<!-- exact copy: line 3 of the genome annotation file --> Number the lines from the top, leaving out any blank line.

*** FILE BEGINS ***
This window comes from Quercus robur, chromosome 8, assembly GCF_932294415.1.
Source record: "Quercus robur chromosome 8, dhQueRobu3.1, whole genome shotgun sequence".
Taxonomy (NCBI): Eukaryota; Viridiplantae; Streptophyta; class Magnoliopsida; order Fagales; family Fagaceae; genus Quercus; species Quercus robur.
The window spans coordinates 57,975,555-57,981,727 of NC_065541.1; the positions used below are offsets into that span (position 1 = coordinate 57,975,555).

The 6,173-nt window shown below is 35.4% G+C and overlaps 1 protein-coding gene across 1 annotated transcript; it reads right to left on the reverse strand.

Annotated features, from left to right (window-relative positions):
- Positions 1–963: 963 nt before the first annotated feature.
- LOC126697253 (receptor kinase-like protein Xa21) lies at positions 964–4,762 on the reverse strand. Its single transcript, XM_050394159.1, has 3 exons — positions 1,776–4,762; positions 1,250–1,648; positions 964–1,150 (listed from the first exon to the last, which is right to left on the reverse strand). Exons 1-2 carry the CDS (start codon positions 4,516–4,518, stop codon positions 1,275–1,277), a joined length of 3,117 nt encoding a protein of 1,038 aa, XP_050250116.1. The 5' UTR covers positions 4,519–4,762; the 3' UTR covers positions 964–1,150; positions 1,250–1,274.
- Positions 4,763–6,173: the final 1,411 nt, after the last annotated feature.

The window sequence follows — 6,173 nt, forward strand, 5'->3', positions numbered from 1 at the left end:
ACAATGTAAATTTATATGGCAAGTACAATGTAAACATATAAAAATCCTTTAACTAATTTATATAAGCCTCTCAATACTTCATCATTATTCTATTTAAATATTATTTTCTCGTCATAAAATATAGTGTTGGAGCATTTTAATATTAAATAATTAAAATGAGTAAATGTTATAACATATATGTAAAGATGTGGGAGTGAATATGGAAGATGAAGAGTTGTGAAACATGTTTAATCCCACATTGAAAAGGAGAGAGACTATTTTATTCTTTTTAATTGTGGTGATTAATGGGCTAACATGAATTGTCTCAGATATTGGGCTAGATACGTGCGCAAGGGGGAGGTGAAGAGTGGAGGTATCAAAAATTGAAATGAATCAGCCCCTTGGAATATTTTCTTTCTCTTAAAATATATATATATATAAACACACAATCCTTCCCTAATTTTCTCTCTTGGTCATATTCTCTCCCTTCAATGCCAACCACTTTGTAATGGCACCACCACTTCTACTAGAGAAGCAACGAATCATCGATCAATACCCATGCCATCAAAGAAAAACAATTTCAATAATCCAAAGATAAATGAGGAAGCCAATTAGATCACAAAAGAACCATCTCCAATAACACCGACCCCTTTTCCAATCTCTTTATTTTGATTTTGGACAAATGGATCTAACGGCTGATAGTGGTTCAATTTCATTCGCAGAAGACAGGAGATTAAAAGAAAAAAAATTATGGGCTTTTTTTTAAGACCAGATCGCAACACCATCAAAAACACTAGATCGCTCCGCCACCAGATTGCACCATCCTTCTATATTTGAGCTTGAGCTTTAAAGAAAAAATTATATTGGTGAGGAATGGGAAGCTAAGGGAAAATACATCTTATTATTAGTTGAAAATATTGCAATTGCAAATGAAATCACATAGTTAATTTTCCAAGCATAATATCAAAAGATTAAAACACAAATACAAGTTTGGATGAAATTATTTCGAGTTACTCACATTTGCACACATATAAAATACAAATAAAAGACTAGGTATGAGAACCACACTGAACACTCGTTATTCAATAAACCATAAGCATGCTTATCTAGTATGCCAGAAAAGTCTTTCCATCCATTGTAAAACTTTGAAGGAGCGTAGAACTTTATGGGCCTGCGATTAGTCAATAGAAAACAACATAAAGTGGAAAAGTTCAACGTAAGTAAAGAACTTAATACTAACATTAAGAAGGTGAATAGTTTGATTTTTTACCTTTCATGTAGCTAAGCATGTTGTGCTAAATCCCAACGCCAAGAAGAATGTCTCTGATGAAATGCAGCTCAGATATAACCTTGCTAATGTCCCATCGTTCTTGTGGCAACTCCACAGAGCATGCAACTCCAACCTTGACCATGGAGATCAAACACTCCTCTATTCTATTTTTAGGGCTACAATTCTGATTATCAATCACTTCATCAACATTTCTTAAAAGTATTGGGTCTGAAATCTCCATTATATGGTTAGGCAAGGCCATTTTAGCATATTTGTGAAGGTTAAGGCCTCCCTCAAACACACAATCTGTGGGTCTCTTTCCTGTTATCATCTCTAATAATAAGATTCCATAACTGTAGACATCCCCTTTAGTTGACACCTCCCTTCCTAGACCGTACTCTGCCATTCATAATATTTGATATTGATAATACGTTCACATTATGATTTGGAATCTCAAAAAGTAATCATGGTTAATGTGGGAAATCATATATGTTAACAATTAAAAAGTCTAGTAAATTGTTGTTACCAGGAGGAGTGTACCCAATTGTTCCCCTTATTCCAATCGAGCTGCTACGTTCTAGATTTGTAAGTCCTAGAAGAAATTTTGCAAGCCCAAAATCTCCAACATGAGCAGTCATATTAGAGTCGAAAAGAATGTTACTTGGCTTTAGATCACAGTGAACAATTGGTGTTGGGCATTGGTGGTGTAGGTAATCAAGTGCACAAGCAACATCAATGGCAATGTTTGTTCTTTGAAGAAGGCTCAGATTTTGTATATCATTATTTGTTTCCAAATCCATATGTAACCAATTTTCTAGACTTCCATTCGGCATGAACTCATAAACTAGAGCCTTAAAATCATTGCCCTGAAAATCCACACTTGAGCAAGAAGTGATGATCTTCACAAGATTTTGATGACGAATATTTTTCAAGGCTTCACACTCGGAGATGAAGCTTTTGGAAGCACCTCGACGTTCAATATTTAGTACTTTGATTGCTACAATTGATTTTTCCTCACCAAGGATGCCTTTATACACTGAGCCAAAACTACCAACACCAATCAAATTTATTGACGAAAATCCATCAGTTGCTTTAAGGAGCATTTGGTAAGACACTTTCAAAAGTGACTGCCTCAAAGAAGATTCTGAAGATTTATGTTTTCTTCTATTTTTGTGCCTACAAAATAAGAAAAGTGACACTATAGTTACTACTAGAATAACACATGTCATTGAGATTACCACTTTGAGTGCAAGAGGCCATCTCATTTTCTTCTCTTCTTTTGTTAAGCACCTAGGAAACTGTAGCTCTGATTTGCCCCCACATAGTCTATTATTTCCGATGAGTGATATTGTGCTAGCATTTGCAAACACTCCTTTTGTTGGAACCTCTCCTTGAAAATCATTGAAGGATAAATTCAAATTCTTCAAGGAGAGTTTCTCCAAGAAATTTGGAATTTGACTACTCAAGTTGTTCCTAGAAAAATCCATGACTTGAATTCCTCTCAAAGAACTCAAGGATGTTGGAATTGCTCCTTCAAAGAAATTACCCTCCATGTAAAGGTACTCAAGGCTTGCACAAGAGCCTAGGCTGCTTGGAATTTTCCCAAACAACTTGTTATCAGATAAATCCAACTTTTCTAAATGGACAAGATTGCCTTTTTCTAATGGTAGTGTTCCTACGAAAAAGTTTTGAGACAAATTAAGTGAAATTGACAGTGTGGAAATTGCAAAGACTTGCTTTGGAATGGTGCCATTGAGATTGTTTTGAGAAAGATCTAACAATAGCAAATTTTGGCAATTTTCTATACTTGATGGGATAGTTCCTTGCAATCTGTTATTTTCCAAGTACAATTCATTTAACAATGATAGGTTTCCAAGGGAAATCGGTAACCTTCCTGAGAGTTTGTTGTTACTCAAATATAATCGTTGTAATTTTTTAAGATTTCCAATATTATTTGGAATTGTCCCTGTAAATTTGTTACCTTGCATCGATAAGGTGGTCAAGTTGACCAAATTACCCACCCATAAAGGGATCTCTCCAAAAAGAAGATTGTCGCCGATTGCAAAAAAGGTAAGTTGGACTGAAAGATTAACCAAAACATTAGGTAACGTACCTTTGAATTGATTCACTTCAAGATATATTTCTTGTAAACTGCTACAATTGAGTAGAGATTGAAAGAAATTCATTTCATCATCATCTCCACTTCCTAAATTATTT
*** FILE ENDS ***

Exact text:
Taxonomy (NCBI): Eukaryota; Viridiplantae; Streptophyta; class Magnoliopsida; order Fagales; family Fagaceae; genus Quercus; species Quercus robur.